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“Mama’s Last Hug” Makes Case That Humans Are Not Alone in Experiencing Emotions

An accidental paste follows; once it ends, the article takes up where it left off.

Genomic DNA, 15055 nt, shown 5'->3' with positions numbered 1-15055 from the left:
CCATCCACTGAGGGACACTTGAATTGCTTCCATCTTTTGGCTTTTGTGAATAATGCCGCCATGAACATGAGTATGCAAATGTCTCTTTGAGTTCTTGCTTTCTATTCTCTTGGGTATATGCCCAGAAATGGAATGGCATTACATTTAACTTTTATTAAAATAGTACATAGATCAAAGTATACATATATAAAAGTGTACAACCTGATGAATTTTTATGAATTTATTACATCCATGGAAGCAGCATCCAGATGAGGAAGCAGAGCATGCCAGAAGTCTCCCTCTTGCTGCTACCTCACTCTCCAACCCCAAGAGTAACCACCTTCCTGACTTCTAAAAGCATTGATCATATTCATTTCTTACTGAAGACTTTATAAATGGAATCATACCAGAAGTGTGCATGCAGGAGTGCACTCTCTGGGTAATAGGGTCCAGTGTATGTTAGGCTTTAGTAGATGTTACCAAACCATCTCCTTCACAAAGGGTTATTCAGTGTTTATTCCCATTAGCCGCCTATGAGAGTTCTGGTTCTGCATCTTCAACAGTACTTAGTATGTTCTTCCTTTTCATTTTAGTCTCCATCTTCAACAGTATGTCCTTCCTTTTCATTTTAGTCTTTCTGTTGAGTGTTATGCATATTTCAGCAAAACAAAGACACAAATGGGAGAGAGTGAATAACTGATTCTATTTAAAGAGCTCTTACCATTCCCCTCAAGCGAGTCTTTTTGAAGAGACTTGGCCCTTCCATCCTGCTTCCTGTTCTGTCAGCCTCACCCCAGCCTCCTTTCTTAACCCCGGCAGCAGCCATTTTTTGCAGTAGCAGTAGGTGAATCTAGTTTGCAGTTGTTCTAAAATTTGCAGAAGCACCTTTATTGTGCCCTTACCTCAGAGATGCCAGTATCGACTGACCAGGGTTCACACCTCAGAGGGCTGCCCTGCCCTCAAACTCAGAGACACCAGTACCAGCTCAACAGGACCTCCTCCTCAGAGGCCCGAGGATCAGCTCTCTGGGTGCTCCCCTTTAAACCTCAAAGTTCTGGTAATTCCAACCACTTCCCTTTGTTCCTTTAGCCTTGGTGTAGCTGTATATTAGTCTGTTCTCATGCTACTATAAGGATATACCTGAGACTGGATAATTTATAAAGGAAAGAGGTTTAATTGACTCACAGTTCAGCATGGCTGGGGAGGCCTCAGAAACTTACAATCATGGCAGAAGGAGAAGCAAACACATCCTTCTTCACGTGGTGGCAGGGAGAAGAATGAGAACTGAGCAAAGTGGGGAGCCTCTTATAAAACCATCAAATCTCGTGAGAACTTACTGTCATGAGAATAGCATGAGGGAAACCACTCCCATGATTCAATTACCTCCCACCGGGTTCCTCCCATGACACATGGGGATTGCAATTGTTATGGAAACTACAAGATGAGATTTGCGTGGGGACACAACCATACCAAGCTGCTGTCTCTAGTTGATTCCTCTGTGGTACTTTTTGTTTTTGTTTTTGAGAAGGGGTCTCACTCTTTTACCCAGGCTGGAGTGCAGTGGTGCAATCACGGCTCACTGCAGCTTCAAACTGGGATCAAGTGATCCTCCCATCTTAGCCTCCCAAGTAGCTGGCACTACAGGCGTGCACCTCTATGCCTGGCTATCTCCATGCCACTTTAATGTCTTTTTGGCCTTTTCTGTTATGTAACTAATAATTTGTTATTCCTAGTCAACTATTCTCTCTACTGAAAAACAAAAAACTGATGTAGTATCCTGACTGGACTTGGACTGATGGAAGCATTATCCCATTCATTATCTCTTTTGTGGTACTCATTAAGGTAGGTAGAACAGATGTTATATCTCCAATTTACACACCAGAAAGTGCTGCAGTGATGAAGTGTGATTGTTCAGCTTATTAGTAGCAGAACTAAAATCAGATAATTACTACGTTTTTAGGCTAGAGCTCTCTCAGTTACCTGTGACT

Barbara J. King: Rats’ faces express joy when the animals are tickled. Fairness matters to monkeys; when food offered to their social partners is of higher quality than what they themselves receive, they become highly agitated. Pigs experience hope, which we know because if raised in decent conditions they anticipate that pleasurable things will happen to them. As primate behavior researcher Frans de Waal writes in his new book Mama’s Last Hug, publishing in early March, “emotions are everywhere in the animal kingdom, from fish to birds to insects and even in brainy mollusks such as the octopus.” Through colorful stories and riveting prose, de Waal firmly puts to rest the stubborn notion that humans alone in the animal kingdom experience a broad array of emotions.

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